• Jeffro says:

      There is very little “whatever, man” in Pathfinder gaming or 4th edition GURPS supplements.

      If “eh, whatever” is what you are doing, Tunnels & Trolls is designed from the ground up to support that style of play.

      But yeah, the most enduring and well-loved rpgs are the ones that were still fun even when played wrong. But the fun is an order of magnitude greater when you apply the insights garnered by the designer in countless hours of gameplay. And the fun is decreased when you accept design elements that are specifically engineered to move product and not address the demands of actual play.

    • Dan Wolfgang says:

      I think the former type of gamer would have a lot more fun messing around in an IRC roleplaying chatroom, than playing an actual game.

  • Ingot9455 says:

    I have always said that the holy trinity is 1. good gamemaster, 2. good system, 3. good player group.

    All three makes a game sublime. Two out of three can be good reaching to great, but never as great as all three. One out of three is usually unsatisfying.

    Within each of the three are techniques for heightening the others – a great gamemaster knows how to elicit good interactive play from players, and how to run an average system well. Good players know how to work lame systems to their benefit to make a better game, and how to come to agreements with their gamemaster to get their FAE (fun and enjoyment). And a great system contains methods for inspiring good gamemastering and eliciting good play.

  • Alfred Genesson says:

    If he wants a game about middle age, he should go for A Life More Ordinary, featuring the Middle Age Role Playing System. Each campaign, the Age Master rolls for events that may affect all players.

    Will you be in middle management? An underemployed grunt in a store or warehouse? A parent? Homeless? Millions of options for the drudgery of reality.

  • You yell at people who put cash under Free Parking when they play Monopoly, too, don’t you?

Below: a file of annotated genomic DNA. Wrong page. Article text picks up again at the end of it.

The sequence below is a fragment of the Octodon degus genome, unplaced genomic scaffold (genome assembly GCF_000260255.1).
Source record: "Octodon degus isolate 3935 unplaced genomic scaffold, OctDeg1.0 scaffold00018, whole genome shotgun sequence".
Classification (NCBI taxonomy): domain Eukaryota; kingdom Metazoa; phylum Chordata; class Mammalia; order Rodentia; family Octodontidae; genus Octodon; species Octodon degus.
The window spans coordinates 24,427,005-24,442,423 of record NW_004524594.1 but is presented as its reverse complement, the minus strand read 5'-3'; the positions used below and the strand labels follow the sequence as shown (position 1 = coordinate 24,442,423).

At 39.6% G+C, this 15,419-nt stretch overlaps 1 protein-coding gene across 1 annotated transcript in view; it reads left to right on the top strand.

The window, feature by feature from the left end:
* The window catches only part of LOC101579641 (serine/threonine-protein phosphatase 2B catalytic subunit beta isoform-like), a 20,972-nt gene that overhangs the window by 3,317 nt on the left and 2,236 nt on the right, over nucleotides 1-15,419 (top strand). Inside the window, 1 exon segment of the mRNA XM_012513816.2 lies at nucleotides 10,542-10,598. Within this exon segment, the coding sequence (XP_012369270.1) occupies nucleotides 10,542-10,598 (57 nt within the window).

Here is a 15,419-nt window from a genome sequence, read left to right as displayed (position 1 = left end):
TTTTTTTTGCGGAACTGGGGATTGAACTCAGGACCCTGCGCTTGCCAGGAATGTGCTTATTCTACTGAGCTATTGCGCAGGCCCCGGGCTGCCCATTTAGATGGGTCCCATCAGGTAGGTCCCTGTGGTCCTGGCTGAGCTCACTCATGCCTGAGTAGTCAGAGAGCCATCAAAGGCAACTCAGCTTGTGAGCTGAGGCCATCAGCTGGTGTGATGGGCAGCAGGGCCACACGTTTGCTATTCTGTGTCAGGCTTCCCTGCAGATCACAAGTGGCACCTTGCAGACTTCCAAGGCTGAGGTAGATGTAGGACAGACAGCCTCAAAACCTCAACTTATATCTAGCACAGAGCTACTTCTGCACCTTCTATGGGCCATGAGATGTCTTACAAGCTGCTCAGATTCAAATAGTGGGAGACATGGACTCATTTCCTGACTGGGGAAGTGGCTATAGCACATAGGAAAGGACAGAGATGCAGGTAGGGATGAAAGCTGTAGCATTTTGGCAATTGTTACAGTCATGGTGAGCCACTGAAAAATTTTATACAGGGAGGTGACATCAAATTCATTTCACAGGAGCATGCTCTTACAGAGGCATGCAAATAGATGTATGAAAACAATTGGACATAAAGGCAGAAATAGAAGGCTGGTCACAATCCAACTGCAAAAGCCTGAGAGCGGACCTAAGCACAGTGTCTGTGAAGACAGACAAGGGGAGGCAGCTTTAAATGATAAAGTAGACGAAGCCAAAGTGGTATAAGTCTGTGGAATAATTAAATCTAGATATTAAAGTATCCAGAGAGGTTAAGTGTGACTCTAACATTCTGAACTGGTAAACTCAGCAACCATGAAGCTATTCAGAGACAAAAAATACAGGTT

• TFA303 says:

    Heck, I’ve rolled up a LOT of Traveller, Twilight 2000 and Dark Conspiracy characters just for fun; it’s one of the best things about GDW games!

  • Astrsorceror says:

    Good systems are great, and not using a detailed system or bakcground takes form the game. A great GM can make up for it, as well as fun-loving players, but systems and rules are tools that make it more fun.

  • instasetting says:

    1. A good GM is paramount. An OK GM and an OK set of players can substitute, but is still not as good. A system is a distant third.

    Being too obsessed about a system is a warning flag for a bad GM. Bad GMs are awful. A bad game cannot be awful because it is not significant enough to be so.

    2. While it is sad that a designer is sad, in the scheme of things, this is a trivial concern of almost no interest to anyone but the designer.

    3. Most designers seem to realize this, and rather explicitly state that their rules are guidelines in the ‘rulebook’.

    • Jeffro says:

      Thanks for reiterating the “chuckle-head milquetoast” position on rpgs. Much appreciated!

      • instasetting says:

        I thought my position was considerably stronger than milquetoast.

        A checklist of desired tropes could be useful for Asperger type GM’s who don’t have a clue. Its like how some of these guys supposedly do quite well with PUA by just following the checklist.

        It can also be useful for the more arty than thous on the opposite end of the Bell Curve.

        For the vast middle of the Curve, its an occasionally useful spice.

        One key limit for these is the Imagination Budget. Make your world too weird, or too detailed and you lose your players.

        You are basically arguing that people are dumb for not liking opera.

        • Rick Stump says:

          If you want to use that analogy, then *you* are arguing that people who insist that music that is in tune, well-performed, and timelessly ppopular are awful people with a mental disability.

  • Rick Stump says:

    Sorry: ‘music that is in tune’, etc.

  • Freddo says:

    Opinion: designers often fail to explain/show how the rule system supports the setting and the themes they are trying to hit.
    Not helped by the fact that most example adventures are the thinnest of gruel.

  • B&N says:

    You can absolutely fail to capture the intent of the framers in your interpretation of the constitution, misinterpret or overlook amendments that have drastic effects on liberty, and make countless regulations the seem right but which cut you off from the best that civilization has to offer.